Today’s youth are also living through a pandemic that has created an extra layer of difficulty to an already challenging age—and it has taken a toll on their mental health.

According to Mental Health America, nearly 14% of youths ages 12 to 17 experienced a major depressive episode in the past year. In a September 2020 survey of high schoolers by Active Minds, nearly 75% of respondents reported an increase in stress, anxiety, sadness and isolation during the first six months of the pandemic. And in a Pearson and Connections Academy survey of US parents, 66% said their child felt anxious or depressed during the pandemic.

However, the pandemic has only exacerbated youth mental health issues that were already happening before COVID-19.

“Many people associate our current mental health crisis with the pandemic,” says Morgan Champion, the head of counseling services for Connections Academy Schools. “In fact, the youth mental health crisis was alarming and on the rise before the pandemic. Today, the alarm continues.”

Mental Health America reports that most people who take the organization’s online mental health screening test are under 18. According to the American Psychiatric Association, about 50% of cases of mental illness begin by age 14, and the tendency to develop depression and bipolar disorder nearly doubles from age 13 to age 18.

Such statistics demand attention and action, which is why experts say destigmatizing mental health and talking about it is so important.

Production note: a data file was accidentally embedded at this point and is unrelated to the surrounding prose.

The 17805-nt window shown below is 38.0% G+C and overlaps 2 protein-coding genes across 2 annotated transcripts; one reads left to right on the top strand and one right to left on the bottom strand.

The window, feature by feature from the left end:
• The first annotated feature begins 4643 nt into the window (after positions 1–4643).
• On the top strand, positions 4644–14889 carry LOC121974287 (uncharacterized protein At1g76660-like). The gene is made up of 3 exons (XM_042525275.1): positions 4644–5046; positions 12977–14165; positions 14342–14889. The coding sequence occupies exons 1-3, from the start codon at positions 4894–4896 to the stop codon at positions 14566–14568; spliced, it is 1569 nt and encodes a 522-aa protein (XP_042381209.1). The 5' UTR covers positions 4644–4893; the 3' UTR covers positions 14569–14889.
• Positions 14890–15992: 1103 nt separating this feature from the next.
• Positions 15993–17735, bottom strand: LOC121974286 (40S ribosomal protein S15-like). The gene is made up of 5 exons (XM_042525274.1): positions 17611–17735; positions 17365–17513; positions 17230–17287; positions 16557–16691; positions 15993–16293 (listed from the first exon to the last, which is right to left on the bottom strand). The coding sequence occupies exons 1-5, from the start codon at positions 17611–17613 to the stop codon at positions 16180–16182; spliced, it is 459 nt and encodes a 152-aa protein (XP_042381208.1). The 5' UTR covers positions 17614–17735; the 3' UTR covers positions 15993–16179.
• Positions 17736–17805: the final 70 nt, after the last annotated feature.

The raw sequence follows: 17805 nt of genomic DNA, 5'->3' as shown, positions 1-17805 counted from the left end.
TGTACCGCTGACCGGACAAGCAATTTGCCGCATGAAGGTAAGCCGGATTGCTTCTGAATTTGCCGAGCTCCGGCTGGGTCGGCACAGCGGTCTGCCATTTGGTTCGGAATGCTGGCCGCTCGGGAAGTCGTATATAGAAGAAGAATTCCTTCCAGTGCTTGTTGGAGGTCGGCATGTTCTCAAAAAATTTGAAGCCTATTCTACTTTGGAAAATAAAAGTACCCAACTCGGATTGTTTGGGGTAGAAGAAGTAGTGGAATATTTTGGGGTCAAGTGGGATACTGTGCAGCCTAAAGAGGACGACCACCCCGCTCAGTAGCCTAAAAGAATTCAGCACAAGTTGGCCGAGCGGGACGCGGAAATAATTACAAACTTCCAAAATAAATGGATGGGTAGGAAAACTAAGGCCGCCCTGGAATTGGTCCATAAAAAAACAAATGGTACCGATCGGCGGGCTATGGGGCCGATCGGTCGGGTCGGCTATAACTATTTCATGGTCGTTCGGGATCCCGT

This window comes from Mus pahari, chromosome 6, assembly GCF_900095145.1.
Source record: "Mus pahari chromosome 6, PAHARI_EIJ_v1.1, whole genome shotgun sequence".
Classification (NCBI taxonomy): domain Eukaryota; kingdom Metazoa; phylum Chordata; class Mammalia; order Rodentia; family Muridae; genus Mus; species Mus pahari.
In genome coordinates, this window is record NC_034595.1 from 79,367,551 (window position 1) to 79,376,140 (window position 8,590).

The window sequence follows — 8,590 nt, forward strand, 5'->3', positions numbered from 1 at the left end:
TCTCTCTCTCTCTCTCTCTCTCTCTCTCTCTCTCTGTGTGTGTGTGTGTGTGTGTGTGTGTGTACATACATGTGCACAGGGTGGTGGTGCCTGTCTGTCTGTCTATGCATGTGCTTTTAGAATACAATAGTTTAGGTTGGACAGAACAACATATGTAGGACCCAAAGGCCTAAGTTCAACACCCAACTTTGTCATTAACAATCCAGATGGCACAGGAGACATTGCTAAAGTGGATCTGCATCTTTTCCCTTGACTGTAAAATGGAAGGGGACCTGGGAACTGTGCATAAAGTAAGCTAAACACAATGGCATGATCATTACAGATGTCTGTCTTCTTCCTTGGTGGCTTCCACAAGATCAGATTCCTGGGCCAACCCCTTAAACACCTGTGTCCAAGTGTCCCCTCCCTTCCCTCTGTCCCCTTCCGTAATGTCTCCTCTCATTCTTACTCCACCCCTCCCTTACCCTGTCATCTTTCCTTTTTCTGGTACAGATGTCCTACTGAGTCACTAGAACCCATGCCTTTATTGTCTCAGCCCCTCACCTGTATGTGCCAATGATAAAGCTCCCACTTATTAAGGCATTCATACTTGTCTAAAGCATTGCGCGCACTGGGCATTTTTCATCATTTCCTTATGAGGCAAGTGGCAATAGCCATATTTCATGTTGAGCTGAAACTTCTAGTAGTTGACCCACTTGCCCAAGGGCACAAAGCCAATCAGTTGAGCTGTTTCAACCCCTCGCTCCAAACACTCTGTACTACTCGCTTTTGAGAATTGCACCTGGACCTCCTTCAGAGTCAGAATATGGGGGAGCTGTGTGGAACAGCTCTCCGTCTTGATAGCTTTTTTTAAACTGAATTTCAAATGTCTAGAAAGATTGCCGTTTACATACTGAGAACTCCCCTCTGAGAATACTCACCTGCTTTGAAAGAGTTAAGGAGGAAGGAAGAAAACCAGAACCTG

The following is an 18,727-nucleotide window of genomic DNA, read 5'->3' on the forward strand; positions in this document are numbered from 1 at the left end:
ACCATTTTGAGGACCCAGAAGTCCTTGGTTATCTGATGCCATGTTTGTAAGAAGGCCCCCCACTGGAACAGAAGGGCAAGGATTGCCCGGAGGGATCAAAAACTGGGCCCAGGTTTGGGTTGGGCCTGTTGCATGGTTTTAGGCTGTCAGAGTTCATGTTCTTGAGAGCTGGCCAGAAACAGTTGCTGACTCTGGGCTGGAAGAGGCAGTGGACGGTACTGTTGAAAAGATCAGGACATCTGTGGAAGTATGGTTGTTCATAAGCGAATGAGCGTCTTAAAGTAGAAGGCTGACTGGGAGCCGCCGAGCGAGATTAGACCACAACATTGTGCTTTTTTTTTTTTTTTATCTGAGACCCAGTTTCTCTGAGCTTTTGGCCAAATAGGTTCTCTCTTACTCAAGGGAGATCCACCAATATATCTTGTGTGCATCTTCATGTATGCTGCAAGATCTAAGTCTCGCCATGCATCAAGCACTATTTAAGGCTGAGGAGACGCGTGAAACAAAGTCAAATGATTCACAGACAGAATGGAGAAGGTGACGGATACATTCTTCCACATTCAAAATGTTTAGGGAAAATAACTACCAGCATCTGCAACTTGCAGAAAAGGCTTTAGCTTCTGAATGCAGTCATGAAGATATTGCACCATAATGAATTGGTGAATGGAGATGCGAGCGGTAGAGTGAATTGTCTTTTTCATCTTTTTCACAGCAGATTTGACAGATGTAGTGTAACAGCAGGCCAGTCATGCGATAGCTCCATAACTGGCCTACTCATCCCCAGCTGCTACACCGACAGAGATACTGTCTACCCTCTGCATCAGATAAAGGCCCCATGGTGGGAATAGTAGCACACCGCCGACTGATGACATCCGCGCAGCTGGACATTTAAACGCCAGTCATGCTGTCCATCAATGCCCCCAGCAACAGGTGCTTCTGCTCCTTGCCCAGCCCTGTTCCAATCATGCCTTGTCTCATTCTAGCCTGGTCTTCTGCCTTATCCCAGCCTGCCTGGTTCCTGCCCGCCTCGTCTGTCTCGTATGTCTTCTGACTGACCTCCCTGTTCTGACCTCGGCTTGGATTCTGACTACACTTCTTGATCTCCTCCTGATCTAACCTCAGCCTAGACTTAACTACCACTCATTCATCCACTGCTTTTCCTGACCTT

“Today we see more people talking about mental health openly—in a way that is more akin to physical health,” says Champion. She adds that mental health support for young people is being more widely promoted, and kids and teens have greater access to resources, from their school counselors to support organizations.

Parents are encouraging this support too. More than two-thirds of American parents believe children should be introduced to wellness and mental health awareness in primary or middle school, according to a new Global Learner Survey from Pearson. Since early intervention is key to helping young people manage their mental health, these changes are positive developments.

In addition, more and more people in the public eye are sharing their personal mental health experiences as well, which can help inspire young people to open up and seek out the help they need.

“Many celebrities and influencers have come forward with their mental health stories, which can normalize the conversation, and is helpful for younger generations to understand that they are not alone,” says Champion.

That’s one reason Connections Academy is hosting a series of virtual Emotional Fitness talks with Olympic athletes who are alums of the virtual school during Mental Health Awareness Month. These talks are free, open to the public and include relatable topics such as success and failure, leadership, empowerment and authenticity. For instance, on May 18, Olympic women’s ice hockey player Lyndsey Fry will speak on finding your own style of confidence, and on May 25, Olympic figure skater Karen Chen will share advice for keeping calm under pressure.